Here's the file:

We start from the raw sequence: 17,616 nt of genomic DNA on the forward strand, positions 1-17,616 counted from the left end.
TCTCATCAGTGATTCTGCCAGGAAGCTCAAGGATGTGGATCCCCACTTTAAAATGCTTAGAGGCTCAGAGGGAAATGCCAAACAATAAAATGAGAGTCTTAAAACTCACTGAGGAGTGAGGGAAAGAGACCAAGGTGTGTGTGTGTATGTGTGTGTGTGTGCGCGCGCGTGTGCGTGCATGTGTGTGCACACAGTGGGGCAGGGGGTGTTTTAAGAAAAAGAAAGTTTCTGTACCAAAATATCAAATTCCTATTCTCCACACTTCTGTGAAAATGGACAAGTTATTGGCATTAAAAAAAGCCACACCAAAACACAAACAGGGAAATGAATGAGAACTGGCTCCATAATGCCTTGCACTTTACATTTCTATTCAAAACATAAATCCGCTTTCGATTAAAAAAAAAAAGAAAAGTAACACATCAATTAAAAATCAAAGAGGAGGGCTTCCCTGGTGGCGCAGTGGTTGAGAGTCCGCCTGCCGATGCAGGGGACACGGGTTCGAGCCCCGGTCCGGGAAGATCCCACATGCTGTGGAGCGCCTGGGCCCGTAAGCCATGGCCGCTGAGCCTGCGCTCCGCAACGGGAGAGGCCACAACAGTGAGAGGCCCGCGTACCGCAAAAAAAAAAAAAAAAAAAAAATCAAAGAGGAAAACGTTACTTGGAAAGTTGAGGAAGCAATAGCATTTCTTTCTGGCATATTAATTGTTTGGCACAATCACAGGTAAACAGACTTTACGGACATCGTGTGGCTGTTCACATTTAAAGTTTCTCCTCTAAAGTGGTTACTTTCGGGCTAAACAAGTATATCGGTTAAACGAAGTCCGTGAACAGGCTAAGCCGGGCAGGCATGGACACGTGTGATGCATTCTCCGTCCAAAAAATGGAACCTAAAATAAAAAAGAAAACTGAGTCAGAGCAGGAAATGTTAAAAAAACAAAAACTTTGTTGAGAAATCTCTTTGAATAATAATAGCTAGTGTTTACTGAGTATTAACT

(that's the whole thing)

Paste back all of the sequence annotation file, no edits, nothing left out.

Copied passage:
We start from the raw sequence: 17,616 nt of genomic DNA on the forward strand, positions 1-17,616 counted from the left end.
TCTCATCAGTGATTCTGCCAGGAAGCTCAAGGATGTGGATCCCCACTTTAAAATGCTTAGAGGCTCAGAGGGAAATGCCAAACAATAAAATGAGAGTCTTAAAACTCACTGAGGAGTGAGGGAAAGAGACCAAGGTGTGTGTGTGTATGTGTGTGTGTGTGCGCGCGCGTGTGCGTGCATGTGTGTGCACACAGTGGGGCAGGGGGTGTTTTAAGAAAAAGAAAGTTTCTGTACCAAAATATCAAATTCCTATTCTCCACACTTCTGTGAAAATGGACAAGTTATTGGCATTAAAAAAAGCCACACCAAAACACAAACAGGGAAATGAATGAGAACTGGCTCCATAATGCCTTGCACTTTACATTTCTATTCAAAACATAAATCCGCTTTCGATTAAAAAAAAAAAGAAAAGTAACACATCAATTAAAAATCAAAGAGGAGGGCTTCCCTGGTGGCGCAGTGGTTGAGAGTCCGCCTGCCGATGCAGGGGACACGGGTTCGAGCCCCGGTCCGGGAAGATCCCACATGCTGTGGAGCGCCTGGGCCCGTAAGCCATGGCCGCTGAGCCTGCGCTCCGCAACGGGAGAGGCCACAACAGTGAGAGGCCCGCGTACCGCAAAAAAAAAAAAAAAAAAAAAATCAAAGAGGAAAACGTTACTTGGAAAGTTGAGGAAGCAATAGCATTTCTTTCTGGCATATTAATTGTTTGGCACAATCACAGGTAAACAGACTTTACGGACATCGTGTGGCTGTTCACATTTAAAGTTTCTCCTCTAAAGTGGTTACTTTCGGGCTAAACAAGTATATCGGTTAAACGAAGTCCGTGAACAGGCTAAGCCGGGCAGGCATGGACACGTGTGATGCATTCTCCGTCCAAAAAATGGAACCTAAAATAAAAAAGAAAACTGAGTCAGAGCAGGAAATGTTAAAAAAACAAAAACTTTGTTGAGAAATCTCTTTGAATAATAATAGCTAGTGTTTACTGAGTATTAACT